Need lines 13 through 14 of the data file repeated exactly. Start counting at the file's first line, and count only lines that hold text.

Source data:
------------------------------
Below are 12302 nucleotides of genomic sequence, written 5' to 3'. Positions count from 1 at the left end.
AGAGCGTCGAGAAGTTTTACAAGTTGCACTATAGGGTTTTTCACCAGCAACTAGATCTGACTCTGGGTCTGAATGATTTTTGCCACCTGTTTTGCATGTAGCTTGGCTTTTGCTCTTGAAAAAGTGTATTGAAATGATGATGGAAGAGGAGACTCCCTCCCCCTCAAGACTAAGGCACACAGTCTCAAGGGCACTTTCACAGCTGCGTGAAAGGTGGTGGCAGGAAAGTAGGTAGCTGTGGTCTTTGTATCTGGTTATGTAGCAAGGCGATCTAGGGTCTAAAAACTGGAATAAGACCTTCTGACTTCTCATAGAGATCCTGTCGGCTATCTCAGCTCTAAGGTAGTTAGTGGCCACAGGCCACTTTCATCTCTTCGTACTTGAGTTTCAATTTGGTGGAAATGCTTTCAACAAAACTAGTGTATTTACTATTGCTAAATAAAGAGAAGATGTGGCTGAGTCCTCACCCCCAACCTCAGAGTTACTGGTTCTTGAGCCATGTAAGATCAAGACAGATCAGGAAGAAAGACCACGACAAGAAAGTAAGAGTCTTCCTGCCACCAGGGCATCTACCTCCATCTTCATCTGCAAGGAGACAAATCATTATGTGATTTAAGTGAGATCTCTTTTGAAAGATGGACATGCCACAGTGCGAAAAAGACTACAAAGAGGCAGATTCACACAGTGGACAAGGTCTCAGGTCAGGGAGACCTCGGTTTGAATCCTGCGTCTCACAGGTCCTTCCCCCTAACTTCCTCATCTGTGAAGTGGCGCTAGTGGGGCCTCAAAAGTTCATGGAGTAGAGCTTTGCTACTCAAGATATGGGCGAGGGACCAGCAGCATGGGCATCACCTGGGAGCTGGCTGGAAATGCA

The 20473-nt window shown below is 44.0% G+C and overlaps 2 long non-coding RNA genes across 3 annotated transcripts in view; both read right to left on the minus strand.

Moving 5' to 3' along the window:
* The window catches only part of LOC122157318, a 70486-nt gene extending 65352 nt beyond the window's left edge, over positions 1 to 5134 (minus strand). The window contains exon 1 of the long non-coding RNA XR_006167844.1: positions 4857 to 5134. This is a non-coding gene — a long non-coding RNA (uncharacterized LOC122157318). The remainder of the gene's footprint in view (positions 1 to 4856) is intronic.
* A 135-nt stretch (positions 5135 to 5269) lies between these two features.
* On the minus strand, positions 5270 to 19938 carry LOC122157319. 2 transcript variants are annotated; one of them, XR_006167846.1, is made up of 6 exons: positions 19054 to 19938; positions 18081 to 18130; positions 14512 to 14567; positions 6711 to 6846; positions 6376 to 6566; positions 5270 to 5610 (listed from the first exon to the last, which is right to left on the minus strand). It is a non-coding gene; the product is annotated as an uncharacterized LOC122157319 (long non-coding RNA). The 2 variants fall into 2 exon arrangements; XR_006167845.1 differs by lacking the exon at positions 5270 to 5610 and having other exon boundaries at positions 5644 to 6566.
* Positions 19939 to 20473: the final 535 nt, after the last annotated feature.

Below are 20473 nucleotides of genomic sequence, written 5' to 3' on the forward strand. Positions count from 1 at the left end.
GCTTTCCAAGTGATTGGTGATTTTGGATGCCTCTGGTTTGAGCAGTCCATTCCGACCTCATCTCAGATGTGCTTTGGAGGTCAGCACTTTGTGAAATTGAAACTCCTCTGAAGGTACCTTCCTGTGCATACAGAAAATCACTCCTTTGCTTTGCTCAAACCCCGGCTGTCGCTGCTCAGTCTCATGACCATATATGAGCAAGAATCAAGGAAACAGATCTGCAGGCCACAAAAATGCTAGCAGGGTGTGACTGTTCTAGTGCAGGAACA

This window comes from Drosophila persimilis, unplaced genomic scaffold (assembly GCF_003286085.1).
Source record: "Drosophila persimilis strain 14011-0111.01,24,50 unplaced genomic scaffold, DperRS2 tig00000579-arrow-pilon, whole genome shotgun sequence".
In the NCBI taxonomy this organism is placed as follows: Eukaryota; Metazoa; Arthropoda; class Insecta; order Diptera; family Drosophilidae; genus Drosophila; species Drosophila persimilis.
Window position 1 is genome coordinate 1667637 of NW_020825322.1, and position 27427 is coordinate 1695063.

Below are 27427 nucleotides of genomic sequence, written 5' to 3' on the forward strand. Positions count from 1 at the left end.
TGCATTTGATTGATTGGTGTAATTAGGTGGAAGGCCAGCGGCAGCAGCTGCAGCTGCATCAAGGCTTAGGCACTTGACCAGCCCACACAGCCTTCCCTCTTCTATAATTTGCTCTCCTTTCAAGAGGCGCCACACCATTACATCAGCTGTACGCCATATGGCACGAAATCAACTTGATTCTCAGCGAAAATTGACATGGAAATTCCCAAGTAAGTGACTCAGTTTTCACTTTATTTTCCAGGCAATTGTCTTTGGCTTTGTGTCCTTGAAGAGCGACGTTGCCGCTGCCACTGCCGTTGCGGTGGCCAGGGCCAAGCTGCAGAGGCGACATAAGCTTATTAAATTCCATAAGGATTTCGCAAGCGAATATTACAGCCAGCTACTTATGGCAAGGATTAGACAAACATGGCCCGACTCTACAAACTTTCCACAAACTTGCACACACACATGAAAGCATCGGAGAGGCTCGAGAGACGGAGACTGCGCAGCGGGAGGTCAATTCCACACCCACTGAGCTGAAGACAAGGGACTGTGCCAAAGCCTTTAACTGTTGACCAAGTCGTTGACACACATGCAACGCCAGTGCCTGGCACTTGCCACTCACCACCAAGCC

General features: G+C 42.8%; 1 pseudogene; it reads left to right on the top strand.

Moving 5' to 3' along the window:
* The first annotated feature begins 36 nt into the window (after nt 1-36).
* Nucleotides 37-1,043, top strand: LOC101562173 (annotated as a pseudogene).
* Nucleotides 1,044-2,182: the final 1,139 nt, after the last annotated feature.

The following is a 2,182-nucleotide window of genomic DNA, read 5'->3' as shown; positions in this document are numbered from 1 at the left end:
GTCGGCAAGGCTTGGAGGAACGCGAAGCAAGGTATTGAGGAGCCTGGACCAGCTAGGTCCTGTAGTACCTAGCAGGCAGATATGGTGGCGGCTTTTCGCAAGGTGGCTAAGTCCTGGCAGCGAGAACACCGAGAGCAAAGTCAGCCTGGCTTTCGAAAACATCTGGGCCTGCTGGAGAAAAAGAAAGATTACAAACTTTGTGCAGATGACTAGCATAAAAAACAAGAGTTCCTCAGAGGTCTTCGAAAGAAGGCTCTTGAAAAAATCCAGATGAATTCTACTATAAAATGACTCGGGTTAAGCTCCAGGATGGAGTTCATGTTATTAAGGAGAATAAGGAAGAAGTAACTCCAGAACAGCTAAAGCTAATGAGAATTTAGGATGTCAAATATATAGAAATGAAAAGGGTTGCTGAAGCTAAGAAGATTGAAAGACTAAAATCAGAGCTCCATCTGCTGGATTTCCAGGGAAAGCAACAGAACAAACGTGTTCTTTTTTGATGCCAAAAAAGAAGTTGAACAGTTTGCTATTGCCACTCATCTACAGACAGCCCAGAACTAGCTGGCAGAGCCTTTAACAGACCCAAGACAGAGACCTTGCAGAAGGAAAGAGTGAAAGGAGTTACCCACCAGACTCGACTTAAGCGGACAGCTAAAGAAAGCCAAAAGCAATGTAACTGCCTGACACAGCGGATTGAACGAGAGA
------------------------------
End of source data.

In the NCBI taxonomy this organism is placed as follows: Eukaryota; Metazoa; Arthropoda; class Insecta; order Diptera; family Drosophilidae; genus Drosophila; species Drosophila persimilis.
Window position 1 is genome coordinate 1667637 of NW_020825322.1, and position 27427 is coordinate 1695063.